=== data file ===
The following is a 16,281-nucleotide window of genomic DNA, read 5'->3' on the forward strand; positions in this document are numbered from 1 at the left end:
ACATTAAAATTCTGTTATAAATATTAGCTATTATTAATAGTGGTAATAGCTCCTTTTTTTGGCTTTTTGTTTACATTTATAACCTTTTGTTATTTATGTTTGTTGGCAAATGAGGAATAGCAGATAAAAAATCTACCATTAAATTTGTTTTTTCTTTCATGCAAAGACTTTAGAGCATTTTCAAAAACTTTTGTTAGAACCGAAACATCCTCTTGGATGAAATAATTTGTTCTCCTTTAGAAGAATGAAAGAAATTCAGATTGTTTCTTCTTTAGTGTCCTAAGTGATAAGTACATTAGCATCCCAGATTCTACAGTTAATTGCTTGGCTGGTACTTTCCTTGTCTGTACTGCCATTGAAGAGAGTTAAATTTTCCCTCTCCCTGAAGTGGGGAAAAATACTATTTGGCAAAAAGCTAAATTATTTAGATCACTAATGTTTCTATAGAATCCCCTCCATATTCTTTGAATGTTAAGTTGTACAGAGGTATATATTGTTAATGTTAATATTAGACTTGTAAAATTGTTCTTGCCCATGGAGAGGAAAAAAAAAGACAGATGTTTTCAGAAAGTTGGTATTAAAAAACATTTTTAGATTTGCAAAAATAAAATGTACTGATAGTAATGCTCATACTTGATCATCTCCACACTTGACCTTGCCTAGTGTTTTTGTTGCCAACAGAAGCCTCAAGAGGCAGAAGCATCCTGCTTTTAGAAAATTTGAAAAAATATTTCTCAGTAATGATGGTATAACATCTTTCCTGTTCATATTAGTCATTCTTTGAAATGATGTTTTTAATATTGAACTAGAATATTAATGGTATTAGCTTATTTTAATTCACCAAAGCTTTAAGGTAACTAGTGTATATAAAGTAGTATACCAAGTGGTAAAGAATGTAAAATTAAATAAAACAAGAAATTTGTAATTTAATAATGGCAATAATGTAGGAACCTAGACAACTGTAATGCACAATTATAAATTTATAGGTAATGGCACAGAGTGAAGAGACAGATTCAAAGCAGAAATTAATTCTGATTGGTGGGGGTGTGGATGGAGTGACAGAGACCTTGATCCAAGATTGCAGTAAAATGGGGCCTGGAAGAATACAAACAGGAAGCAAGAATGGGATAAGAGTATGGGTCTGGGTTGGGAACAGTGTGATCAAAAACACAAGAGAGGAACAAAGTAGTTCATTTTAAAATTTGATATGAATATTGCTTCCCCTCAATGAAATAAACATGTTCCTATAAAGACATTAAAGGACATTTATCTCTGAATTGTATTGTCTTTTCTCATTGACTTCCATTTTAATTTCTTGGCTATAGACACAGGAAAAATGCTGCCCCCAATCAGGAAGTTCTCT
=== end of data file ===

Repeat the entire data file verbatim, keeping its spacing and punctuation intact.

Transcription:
The following is a 16,281-nucleotide window of genomic DNA, read 5'->3' on the forward strand; positions in this document are numbered from 1 at the left end:
ACATTAAAATTCTGTTATAAATATTAGCTATTATTAATAGTGGTAATAGCTCCTTTTTTTGGCTTTTTGTTTACATTTATAACCTTTTGTTATTTATGTTTGTTGGCAAATGAGGAATAGCAGATAAAAAATCTACCATTAAATTTGTTTTTTCTTTCATGCAAAGACTTTAGAGCATTTTCAAAAACTTTTGTTAGAACCGAAACATCCTCTTGGATGAAATAATTTGTTCTCCTTTAGAAGAATGAAAGAAATTCAGATTGTTTCTTCTTTAGTGTCCTAAGTGATAAGTACATTAGCATCCCAGATTCTACAGTTAATTGCTTGGCTGGTACTTTCCTTGTCTGTACTGCCATTGAAGAGAGTTAAATTTTCCCTCTCCCTGAAGTGGGGAAAAATACTATTTGGCAAAAAGCTAAATTATTTAGATCACTAATGTTTCTATAGAATCCCCTCCATATTCTTTGAATGTTAAGTTGTACAGAGGTATATATTGTTAATGTTAATATTAGACTTGTAAAATTGTTCTTGCCCATGGAGAGGAAAAAAAAAGACAGATGTTTTCAGAAAGTTGGTATTAAAAAACATTTTTAGATTTGCAAAAATAAAATGTACTGATAGTAATGCTCATACTTGATCATCTCCACACTTGACCTTGCCTAGTGTTTTTGTTGCCAACAGAAGCCTCAAGAGGCAGAAGCATCCTGCTTTTAGAAAATTTGAAAAAATATTTCTCAGTAATGATGGTATAACATCTTTCCTGTTCATATTAGTCATTCTTTGAAATGATGTTTTTAATATTGAACTAGAATATTAATGGTATTAGCTTATTTTAATTCACCAAAGCTTTAAGGTAACTAGTGTATATAAAGTAGTATACCAAGTGGTAAAGAATGTAAAATTAAATAAAACAAGAAATTTGTAATTTAATAATGGCAATAATGTAGGAACCTAGACAACTGTAATGCACAATTATAAATTTATAGGTAATGGCACAGAGTGAAGAGACAGATTCAAAGCAGAAATTAATTCTGATTGGTGGGGGTGTGGATGGAGTGACAGAGACCTTGATCCAAGATTGCAGTAAAATGGGGCCTGGAAGAATACAAACAGGAAGCAAGAATGGGATAAGAGTATGGGTCTGGGTTGGGAACAGTGTGATCAAAAACACAAGAGAGGAACAAAGTAGTTCATTTTAAAATTTGATATGAATATTGCTTCCCCTCAATGAAATAAACATGTTCCTATAAAGACATTAAAGGACATTTATCTCTGAATTGTATTGTCTTTTCTCATTGACTTCCATTTTAATTTCTTGGCTATAGACACAGGAAAAATGCTGCCCCCAATCAGGAAGTTCTCT